Interior_Banner_Events

Calculating Effects on Snohomish River Travel Time Using Water Speed, River Discharge, and Tide

Eleanor Geraghty, Josh Searle, Marina Mcleod, and Ardi Kveven, Ocean Research College Academy, Everett Community College, 1205 Craftsman Way Suite 203 Everett, WA 98201

       Salt-wedge estuaries are highly stratified and occur when fast-moving water flows into a body of water with weaker tides. Calculating the travel time of water in an estuary can be useful when predicting pollutant spills, erosion, and depositional effects at the mouth of the river. This study examines the Snohomish River Estuary, which encompasses the Port of Everett Marina and empties into Possession Sound in the Whidbey Basin of the Salish Sea. When the tide flows, water goes north. River travel time calculated by previous Ocean Research College Academy (ORCA) students was approximately 10 hours of delay between a United States Geological Survey (USGS) monitor located 12 miles upriver and water quality data at the river mouth. This previous research shows that there will be less travel time and less water speed during high tides. By cross-correlating river discharge with water speed, a more accurate travel time can be found. Retrieving water speed and direction at the river mouth, current vectors can be developed to help with tide stage comparison. Using the height of water from the riverbed, tidal effect on travel time can be determined through low and high heights correlating to low and high tides. This study investigates July 2020 Acoustic Doppler Current Profiler (ADCP) North/South vectors at the river mouth and correlates it to river discharge upriver. Using Rstudio statistical analysis, this correlation is then compared to ADCP water height to model for tides. It’s predicted that the faster the river discharge and the larger the Southern vectors, then the more drastic decrease in ADCP’s height in the river. Further research would include adding more ADCP data and precipitation to consider seasonal patterns. Since the Snohomish River is fed by runoff, precipitation would create a more accurate travel time model.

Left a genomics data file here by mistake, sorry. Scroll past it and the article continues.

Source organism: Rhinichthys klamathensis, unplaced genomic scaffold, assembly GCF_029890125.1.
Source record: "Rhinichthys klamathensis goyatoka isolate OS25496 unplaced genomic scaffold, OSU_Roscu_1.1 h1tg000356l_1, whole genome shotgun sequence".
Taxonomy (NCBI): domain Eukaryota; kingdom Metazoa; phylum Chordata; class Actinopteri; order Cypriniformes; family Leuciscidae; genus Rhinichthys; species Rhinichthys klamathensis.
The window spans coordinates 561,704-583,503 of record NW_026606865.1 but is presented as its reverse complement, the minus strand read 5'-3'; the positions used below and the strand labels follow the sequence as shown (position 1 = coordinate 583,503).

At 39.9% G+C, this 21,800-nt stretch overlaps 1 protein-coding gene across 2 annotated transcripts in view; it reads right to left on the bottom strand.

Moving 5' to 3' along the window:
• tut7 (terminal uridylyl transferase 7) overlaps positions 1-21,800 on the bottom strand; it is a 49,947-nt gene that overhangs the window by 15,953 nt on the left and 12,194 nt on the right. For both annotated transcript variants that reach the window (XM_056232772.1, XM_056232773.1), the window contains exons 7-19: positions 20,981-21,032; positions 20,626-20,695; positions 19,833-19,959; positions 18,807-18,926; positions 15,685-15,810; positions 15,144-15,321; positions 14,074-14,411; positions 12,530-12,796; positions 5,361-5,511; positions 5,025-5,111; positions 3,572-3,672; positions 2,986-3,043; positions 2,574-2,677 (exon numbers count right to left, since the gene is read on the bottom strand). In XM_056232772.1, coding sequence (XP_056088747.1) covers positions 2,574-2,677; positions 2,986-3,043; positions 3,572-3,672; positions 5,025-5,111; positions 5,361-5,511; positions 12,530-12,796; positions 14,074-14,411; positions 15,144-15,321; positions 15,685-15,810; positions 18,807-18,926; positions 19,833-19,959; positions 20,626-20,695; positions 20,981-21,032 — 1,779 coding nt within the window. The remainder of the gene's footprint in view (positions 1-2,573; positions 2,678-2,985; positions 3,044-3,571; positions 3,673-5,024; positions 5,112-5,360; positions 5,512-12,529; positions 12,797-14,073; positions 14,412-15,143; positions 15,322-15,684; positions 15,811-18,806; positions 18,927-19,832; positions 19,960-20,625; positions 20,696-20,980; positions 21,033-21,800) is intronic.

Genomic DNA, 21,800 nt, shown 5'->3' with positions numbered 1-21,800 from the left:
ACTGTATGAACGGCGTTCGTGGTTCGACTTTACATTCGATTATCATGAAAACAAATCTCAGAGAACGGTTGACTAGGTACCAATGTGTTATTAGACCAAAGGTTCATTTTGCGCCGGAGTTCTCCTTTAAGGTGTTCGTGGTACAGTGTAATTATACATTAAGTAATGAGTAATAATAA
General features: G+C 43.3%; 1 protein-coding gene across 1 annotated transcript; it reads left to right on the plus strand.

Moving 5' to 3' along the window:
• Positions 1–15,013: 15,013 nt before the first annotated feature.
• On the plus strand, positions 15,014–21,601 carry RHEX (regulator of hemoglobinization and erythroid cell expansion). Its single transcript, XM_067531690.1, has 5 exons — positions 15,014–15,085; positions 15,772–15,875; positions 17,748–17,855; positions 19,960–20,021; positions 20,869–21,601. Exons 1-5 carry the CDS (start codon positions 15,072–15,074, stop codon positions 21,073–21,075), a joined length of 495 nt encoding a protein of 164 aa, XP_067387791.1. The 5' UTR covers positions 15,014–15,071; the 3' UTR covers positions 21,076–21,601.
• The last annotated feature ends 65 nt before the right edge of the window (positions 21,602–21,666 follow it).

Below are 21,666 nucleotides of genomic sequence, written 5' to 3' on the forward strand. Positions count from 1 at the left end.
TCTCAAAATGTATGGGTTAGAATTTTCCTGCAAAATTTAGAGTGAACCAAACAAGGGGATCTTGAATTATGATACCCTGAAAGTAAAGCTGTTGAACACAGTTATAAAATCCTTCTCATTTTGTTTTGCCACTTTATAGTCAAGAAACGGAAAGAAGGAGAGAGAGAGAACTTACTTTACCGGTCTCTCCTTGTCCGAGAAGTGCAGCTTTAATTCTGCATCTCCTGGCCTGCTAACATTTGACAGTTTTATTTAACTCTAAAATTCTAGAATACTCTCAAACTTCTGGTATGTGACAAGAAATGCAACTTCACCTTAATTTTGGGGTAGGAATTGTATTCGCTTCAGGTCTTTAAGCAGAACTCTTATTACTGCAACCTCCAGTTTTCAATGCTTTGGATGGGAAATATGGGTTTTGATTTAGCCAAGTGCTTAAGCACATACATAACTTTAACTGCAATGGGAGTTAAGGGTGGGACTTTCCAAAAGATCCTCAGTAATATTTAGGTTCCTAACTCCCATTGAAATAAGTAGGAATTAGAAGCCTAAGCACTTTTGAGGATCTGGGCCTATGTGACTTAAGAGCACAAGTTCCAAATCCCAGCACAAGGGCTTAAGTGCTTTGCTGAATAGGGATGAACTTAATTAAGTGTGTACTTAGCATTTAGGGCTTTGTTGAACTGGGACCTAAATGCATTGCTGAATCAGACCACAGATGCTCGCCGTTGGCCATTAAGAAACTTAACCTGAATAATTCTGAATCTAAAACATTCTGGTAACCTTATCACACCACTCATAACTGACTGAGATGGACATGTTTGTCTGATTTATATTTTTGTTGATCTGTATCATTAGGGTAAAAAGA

Additional Abstract Information

Presenter: Eleanor Geraghty

Institution: Everett Community College

Type: Poster

Subject: Environmental Science & Sustainability

Status: Approved


Time and Location

Session: Poster 7
Date/Time: Tue 3:30pm-4:30pm
Session Number: 5010